Veronica Vickery

Department: Environment and Sustainability Institute
Discipline: Geography
Research Centre/Unit: Geographies of Creativities and Knowledge

Project Summary

Fractured Earth: towards an expanded imaging of landscape through art practice

An unnamed stream runs off the moor following a line of fracture in the Lands End granite, for a mile until it joins the Atlantic at Porthglaze Cove. On 5th April 2009, a localised storm came in out of nowhere straight off the Atlantic. The trickle of a stream swelled into a raging torrent in the space of two hours, resulting in the collapse of a bridge and tragic loss of life.

The harsh Atlantic-facing granite coastline in the far west of Cornwall is part of the Cornwall and West Devon Mining Landscape World Heritage Site, an Area of Outstanding Natural Beauty and Site of Special Scientific Interest. It could also be described, however, as a fractured landscape. The postcard images that feed the popular imagination feature stunning coastal walks romanticised mining ruins and cream teas. But these images distort and deny the complexity of this post-industrial region.

This research approaches the stream through the lens of a materials-based artist practice to consider how working with the life of the stream might lead to the generation of images in the studio that challenge sedimented forms of representation and received notions of landscape.

Line made by stream

Image: Line made by stream (Watercolour on digital print, 2014)

Set against the backdrop of the picturesque frame of the heritage landscape, I am working with the fludity of water and the earthyiness of soil; the liquid materiality of water and the deep temporality and verticality of soil act to undercut or disrupt received notions of landscape. Water renders well-trodden terrain impassable, inaccessible and hostile – the coastal footpath was closed for six months after the flooding. The structure of soil casts a forensic shadow reaching into the non-human past. The research is working with the swollen stream and the geology of the unfolded cliff-line as affective sites of intersection and disruption.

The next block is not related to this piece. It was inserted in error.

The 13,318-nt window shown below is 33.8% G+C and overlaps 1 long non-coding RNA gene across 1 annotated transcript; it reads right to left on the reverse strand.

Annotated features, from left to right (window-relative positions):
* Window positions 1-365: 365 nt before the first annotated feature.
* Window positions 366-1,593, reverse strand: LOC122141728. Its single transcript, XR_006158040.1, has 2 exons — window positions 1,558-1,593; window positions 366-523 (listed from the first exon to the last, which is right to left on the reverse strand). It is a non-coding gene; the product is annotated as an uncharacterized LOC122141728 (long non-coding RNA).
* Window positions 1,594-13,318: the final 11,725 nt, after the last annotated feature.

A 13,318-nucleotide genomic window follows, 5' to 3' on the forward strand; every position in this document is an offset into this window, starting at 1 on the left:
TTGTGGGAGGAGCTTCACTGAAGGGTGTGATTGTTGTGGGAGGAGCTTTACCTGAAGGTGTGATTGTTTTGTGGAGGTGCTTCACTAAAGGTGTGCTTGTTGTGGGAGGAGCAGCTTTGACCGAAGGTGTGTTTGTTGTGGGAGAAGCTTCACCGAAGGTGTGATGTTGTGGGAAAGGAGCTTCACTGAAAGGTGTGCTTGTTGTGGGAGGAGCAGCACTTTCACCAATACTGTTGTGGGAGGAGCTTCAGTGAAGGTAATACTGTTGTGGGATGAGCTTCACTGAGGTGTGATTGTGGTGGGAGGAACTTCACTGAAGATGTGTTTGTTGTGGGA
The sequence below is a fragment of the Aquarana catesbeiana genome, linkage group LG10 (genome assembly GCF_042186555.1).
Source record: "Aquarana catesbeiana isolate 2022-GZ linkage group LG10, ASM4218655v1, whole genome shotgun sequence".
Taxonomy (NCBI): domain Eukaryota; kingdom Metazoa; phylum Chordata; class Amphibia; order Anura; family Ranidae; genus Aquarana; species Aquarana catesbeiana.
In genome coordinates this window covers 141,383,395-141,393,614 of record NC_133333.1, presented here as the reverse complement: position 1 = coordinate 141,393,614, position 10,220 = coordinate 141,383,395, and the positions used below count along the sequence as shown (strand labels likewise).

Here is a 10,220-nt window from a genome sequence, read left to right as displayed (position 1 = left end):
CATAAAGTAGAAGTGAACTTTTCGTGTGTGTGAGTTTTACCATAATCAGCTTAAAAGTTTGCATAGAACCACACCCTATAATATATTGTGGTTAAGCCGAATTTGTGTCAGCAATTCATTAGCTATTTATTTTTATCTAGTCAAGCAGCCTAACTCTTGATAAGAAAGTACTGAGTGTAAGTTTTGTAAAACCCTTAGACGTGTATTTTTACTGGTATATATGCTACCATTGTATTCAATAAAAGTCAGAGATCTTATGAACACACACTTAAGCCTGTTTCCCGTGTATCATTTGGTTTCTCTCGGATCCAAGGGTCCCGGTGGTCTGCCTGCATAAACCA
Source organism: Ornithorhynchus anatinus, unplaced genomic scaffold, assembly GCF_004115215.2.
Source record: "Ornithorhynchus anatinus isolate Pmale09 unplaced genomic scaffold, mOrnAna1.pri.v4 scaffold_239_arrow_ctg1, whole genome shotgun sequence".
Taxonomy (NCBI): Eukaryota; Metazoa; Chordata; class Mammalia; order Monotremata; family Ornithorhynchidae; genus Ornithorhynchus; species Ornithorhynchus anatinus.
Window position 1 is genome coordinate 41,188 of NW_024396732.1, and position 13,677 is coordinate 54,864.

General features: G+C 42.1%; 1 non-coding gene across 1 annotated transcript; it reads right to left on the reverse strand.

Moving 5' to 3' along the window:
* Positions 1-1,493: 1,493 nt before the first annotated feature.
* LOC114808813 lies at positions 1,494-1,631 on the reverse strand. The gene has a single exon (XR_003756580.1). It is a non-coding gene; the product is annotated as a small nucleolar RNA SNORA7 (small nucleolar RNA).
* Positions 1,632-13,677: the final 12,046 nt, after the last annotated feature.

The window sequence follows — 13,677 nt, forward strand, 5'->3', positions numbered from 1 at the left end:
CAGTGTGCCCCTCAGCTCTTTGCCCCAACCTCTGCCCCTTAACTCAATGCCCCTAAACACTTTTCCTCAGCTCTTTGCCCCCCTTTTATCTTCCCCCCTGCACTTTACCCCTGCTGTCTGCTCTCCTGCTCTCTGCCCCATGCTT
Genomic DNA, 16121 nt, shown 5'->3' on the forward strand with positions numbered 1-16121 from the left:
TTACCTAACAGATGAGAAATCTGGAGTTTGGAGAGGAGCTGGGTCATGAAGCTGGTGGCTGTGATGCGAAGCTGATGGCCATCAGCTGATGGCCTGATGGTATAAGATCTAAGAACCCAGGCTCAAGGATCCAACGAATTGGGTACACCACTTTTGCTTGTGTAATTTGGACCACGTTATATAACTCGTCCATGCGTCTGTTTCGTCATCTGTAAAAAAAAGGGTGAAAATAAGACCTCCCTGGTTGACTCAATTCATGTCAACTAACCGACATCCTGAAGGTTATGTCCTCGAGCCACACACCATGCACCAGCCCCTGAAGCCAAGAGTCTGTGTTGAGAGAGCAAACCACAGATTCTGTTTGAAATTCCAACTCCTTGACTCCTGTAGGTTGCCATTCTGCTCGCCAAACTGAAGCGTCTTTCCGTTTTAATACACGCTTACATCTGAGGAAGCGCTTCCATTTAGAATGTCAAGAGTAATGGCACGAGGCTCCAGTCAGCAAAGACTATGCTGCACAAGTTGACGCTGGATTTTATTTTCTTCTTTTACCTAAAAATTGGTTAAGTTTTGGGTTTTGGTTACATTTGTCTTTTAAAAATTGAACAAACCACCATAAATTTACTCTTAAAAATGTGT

Rebounding against and through this material investigation, the research will establish a dialogue between non-representational and vitalist accounts of landscape in geographical studies, and parallel work in visual and cultural studies that re-imagines the future of the image to consider the potential for the creative production of images that unsettle the frame of landscape. How might working with the life of the stream lead to the generation of images in the studio that unsettle representations of landscape and contribute to understandings of landscape change? 

Supervisory Team

Dr Caitlin DeSilvey, Professor John Wylie (Exeter) and externally Dr Iain Biggs (Visiting Fellow, UWE).

Wider Research Interests

  • Geoaesthetics
  • ​Geopolitics
  • Geographies of coastlines and seas
  • Expanded forms of art practices, performance, painting and transitivity
  • Geographies of digital media and digital production
  • Geographies of activism

2014 Postgraduate representative, Histories & Philosophies of Geography Research Group, RGS-IBG

​2012 Member of Geographies of Creativity & Knowledge research group, Exeter. Geocak

2011 ​Member of Land2 artist research network, linked to PLACE

Recently I have also been involved in organising a campaign to send a #HospitalShip2Gaza which has started to fold into my wider research interests.

Authored Publications/Reports

Veronica Vickery (2014) Book review, Journal of Historical Geography: Tricia Cusack (2011), Art and Identity at the Water’s Edge, Ashgate, Journal of Historical Geography, Online. Print - forthcoming.